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Can a Ketogenic Diet Benefit Patients With Mental Health Disorders?

For more than 50 years, researchers have examined the effect of a ketogenic diet on patients with behavioral health disorders.1 Despite this breadth of research, most of the studies have lacked depth, consisting mostly of case reports, animal studies, and small-sample open studies rather than controlled trials.1 Although researchers remain cautious, a review of research reveals that the popular diet may hold some promise for individuals with mental health disorders.

How Does the Ketogenic Diet Affect the Brain?

The ketogenic diet is an established option for treatment-resistant epilepsy, as evidenced by a range of studies, including controlled trials.1 The diet also has shown promise for managing other brain-based disorders, such as Parkinson disease, amyotrophic lateral sclerosis, traumatic brain injury, multiple sclerosis, and chronic headaches as well as for metabolic disorders such as obesity, cancer, and type 2 diabetes.2

Unfortunately, it is unclear how ketogenic diets work to control seizures, let alone how they may improve psychiatric symptoms.2 It may pertain to the presence of ketones, reduction in blood sugar, reduction in insulin and other growth-promoting hormones, or the combination of all of these.2 Other theories include altered neurotransmitter levels, changes in electrolyte gradients (lower intracellular sodium and calcium), reduction in markers of inflammation, and improved mitochondrial function.2

“The general consensus is that the brain functions more cleanly and efficiently when a significant portion of its energy comes from ketones, calming overactive and overly reactive brain cells,” Georgia Ede, MD, a board-certified psychiatrist specializing in nutrition-focused counseling, explained in Psychology Today.2

What the Research Reveals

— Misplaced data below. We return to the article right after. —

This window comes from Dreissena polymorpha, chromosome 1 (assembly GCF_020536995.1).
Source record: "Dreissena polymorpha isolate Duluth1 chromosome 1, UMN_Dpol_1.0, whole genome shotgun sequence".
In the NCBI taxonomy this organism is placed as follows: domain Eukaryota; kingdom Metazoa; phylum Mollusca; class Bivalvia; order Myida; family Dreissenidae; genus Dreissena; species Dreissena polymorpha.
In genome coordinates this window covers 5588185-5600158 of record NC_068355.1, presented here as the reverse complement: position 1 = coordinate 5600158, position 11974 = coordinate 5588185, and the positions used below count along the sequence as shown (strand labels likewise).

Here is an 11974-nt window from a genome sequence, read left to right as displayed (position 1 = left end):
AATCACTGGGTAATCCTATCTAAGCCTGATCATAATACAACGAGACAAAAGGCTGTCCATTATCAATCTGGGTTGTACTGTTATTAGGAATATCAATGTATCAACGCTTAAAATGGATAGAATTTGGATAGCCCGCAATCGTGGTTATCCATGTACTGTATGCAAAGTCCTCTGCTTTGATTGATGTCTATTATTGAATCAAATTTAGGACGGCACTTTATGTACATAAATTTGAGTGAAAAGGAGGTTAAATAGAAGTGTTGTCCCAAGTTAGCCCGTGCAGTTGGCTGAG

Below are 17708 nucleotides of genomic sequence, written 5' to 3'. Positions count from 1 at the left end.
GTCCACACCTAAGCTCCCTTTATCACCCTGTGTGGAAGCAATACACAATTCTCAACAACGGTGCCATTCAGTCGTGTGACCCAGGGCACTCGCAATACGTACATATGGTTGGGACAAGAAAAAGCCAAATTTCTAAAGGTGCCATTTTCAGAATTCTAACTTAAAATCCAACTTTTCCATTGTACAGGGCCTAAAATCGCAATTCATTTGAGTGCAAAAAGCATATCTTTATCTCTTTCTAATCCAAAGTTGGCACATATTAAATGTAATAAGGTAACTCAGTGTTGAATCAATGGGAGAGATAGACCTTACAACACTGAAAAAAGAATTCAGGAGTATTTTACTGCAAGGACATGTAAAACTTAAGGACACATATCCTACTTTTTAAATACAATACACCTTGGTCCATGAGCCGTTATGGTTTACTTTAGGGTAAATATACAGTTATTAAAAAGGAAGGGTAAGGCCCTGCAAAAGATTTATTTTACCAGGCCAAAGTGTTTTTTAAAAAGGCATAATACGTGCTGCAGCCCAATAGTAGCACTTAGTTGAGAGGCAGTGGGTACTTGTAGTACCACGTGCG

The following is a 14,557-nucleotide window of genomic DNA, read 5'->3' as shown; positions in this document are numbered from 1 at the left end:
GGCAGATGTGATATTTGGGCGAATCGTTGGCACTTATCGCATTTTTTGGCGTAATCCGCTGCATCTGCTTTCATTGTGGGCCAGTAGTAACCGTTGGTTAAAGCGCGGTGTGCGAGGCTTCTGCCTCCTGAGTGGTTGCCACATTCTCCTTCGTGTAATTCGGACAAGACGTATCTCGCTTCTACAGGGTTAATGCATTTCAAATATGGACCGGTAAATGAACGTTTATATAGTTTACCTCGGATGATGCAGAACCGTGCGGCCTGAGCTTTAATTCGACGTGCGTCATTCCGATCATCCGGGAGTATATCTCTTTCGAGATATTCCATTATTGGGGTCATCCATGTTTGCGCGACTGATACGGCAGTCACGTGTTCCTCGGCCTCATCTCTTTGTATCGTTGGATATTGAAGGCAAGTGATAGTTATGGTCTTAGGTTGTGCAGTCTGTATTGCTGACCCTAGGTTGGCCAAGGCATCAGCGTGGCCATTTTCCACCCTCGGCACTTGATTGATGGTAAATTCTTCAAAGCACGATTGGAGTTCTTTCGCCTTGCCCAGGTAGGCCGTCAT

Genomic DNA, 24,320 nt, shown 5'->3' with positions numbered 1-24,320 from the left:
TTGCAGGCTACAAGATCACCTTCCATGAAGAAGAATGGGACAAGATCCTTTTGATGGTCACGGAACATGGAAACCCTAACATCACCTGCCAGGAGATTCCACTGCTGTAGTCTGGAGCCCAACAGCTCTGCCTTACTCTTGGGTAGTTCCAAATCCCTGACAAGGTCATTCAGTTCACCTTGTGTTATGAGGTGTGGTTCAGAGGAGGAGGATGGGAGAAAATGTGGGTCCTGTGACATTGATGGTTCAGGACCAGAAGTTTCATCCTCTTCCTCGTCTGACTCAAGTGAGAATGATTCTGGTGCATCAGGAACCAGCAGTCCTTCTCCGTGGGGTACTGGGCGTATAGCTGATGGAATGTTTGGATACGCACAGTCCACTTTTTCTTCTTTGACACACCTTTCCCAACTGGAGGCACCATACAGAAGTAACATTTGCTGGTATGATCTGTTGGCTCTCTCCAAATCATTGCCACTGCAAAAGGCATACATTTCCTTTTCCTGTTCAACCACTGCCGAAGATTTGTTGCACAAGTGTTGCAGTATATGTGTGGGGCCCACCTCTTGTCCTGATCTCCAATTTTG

A review of the literature reveals the following about the ketogenic diet’s reaction with diseases1:

  • Anxiety: Exogenous ketone supplementation reduced anxiety-related behaviors in a rat model.
  • Attention-deficit/hyperactivity disorder: In a controlled trial of the ketogenic diet in dogs with comorbid epilepsy, both conditions significantly improved.
  • Autism-spectrum disorder: An open-label study in children reported no significant improvement, yet one case study reported “a pronounced and sustained response.” Further, in 4 controlled animal studies, the ketogenic diet significantly reduced autism-related behaviors in mice and rats.
  • Bipolar disorder: One case study reported a reduction in symptomatology whereas a second case study reported no improvement.
  • Depression: The ketogenic diet significantly reduced depression-like behaviors in rat and mice models in 2 controlled studies.
  • Schizophrenia: An open-label study in female patients found reduced symptoms after 2 weeks of the ketogenic diet whereas a single case study reported no improvement; however, 3 weeks of the ketogenic diet in a mouse study normalized pathological behaviors.

The Bostock review did not include studies regarding how the ketogenic diet affects dementia and Alzheimer disease. A 6-week study of a low-carbohydrate diet in persons with mild cognitive impairment saw improvement in verbal memory, with greater benefits for persons who achieved higher ketone levels.2 The cognition and function of a man with Alzheimer disease “significantly improved” with the use of ketone supplements during a 20-month case study.2

A review of the effect of the ketogenic diet on patients with epilepsy concluded that3:

  • Subjective assessment of patients found cognitive improvements with the ketogenic diet treatment, particularly in the domains of alertness, attention, and global cognition;
  • Studies that used objective neuropsychological tests, however, confirmed benefits in alertness but found no improvement in global cognition;
  • The duration of the ketogenic diet treatment appears to have a positive effect on the degree of cognitive improvement; and
  • Because patient compliance with the ketogenic diet is generally low, this may lead to a bias in the research.

Researchers Urge Caution

According to researchers, there are several reasons why the effectiveness of the ketogenic diet in mental disorders is difficult to prove1:

  • Low number of human studies
  • Low quality of the studies (sample sizes are small, no control for placebo effects, no consistent measurement of ketosis, lack of detail about the specifics of the diet and duration)
  • No enforced standards as to what constitutes the ketogenic diet in humans
  • Ketogenic diet monotherapy is largely unexamined in human studies
  • The ketogenic diet requires patients who may be ill to measure food portions
  • Diet compliance can be difficult, particularly for patients with mania, apathy, reduced appetite, food cravings, or binge eating issues

The ketogenic diet may also cause adverse effects, including1,2:

  • Constipation
  • Elevated liver enzymes and/or abnormal liver function